Roundtable discusses the Ukraine Crisis and subsequent political anxiety in the Baltic States
At the beginning of Donald Trump’s presidency his foreign policy dealing with conflicts in the Post-Soviet states has been ambiguous. Given this ambiguity, and Russia’s recent aggressiveness both within the region and abroad, leaders of post-soviet states are carefully and constantly monitoring developments in both Moscow and Washington. Kateryna Pishchikova, an associate professor of Political Science and International Relations at an open university eCampus in Italy, and Una Bergmane, a historian and post-doctoral fellow at the Mario Einaudi Center for International Studies, participated in the roundtable discussion entitled “Russia and its Neighbors in the Age of Trump” on March 16th, in A.D. White House. Pishchikova’s presentation primarily addressed ongoing developments in Crimea, while Bergmane contributed to the discussion of the crisis and its influence in the Baltic States.
According to Pishchikova, Russia strategically annexed Crimea in 2014 in order to gain access to Ukraine and to the Black Sea. This aggressive action was widely condemned, and has led to a sense of vulnerability and a state of chaos on the Crimean Peninsula. Despite Putin’s effort to justify the incursion as a legitimate act of self-determination, it is apparent that the Ukrainians and Baltic people feel differently.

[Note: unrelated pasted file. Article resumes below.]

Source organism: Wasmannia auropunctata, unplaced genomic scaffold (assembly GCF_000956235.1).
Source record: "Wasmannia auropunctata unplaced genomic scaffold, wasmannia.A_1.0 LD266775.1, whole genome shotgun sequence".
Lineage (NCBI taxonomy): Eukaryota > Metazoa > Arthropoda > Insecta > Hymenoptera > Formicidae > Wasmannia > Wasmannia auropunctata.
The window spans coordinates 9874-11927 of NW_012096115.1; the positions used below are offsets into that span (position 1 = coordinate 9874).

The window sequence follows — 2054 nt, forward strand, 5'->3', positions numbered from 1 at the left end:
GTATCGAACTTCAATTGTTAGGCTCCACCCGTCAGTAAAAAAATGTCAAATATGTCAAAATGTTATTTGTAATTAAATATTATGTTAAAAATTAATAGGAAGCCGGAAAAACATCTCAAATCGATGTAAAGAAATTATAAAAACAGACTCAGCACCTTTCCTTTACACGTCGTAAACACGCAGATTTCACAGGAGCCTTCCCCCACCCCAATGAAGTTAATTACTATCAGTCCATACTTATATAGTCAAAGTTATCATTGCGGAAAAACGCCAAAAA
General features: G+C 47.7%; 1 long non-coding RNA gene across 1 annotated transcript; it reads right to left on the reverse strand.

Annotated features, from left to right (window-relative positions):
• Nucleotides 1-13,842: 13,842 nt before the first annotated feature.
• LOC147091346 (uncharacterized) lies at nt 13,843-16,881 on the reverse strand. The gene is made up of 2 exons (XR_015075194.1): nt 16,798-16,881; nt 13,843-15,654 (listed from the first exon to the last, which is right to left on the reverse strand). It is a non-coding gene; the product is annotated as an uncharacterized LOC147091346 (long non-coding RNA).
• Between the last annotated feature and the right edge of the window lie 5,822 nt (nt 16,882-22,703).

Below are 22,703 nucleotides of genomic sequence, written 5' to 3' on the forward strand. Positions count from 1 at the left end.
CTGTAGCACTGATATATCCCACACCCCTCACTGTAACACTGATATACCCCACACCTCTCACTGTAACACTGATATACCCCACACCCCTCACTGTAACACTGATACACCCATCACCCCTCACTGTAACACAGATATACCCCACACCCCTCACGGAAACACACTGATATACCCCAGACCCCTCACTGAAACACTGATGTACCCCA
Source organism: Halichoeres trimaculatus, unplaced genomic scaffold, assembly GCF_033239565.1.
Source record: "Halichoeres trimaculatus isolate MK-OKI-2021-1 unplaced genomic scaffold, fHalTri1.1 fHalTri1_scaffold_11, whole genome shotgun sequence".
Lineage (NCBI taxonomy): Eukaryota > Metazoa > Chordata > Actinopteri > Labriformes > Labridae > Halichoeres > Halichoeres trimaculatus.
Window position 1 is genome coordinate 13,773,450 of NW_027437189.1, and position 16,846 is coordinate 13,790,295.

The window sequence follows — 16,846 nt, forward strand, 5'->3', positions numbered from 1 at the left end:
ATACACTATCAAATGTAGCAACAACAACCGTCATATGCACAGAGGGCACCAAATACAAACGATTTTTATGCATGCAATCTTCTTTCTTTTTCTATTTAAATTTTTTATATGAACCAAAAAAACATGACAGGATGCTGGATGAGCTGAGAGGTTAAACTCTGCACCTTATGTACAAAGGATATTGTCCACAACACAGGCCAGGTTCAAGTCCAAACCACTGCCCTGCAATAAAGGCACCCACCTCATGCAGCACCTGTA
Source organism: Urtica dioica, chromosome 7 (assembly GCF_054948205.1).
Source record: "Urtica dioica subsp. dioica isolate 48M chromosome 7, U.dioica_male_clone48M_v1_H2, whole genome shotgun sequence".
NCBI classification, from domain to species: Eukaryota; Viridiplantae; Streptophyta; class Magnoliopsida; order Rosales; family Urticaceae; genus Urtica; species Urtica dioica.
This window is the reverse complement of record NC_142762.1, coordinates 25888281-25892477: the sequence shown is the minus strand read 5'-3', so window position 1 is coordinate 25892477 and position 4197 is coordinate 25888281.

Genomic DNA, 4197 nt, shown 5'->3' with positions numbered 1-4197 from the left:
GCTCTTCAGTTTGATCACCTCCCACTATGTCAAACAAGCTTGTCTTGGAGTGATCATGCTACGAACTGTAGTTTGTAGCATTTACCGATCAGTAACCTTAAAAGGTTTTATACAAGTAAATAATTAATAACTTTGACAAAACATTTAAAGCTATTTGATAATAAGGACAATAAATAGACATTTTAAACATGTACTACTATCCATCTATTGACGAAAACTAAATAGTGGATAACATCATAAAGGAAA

However, these attitudes are not universal amongst Ukrainians. In fact, according to Pishichikova, many Crimeans endorse the Russian occupation. Such polling results might be due to Russian ethnic descendants remaining in Crimea.
The Baltic states (Latvia, Lithuania, and Estonia) feature a high proportion of Russian speaking minorities, many of whom identify as both Baltic and Russian. However, this dual identity does not necessarily translate into support for Russian action within the region. What it does lead to is a feeling of insecurity, particularly as President Trump asserts the need for Eastern Europe to increase its military spending.
The Russian annexation of Crimea has led to a de facto open border between the Ukraine and Russia. Citizens in post-Soviet states are raising awareness towards the potential global conflict with Russia. Trump’s ambivalent foreign policy towards Russia creates consternation among allies as well as enhances deterrence of adversaries. At the meantime, the mutual deterrence could be relatively stable and makes it possible to avoid unnecessary fights. With US military power in mind, the leaders in Baltic States will not risk to take an action until Trump announces his stand in the post-Soviet states.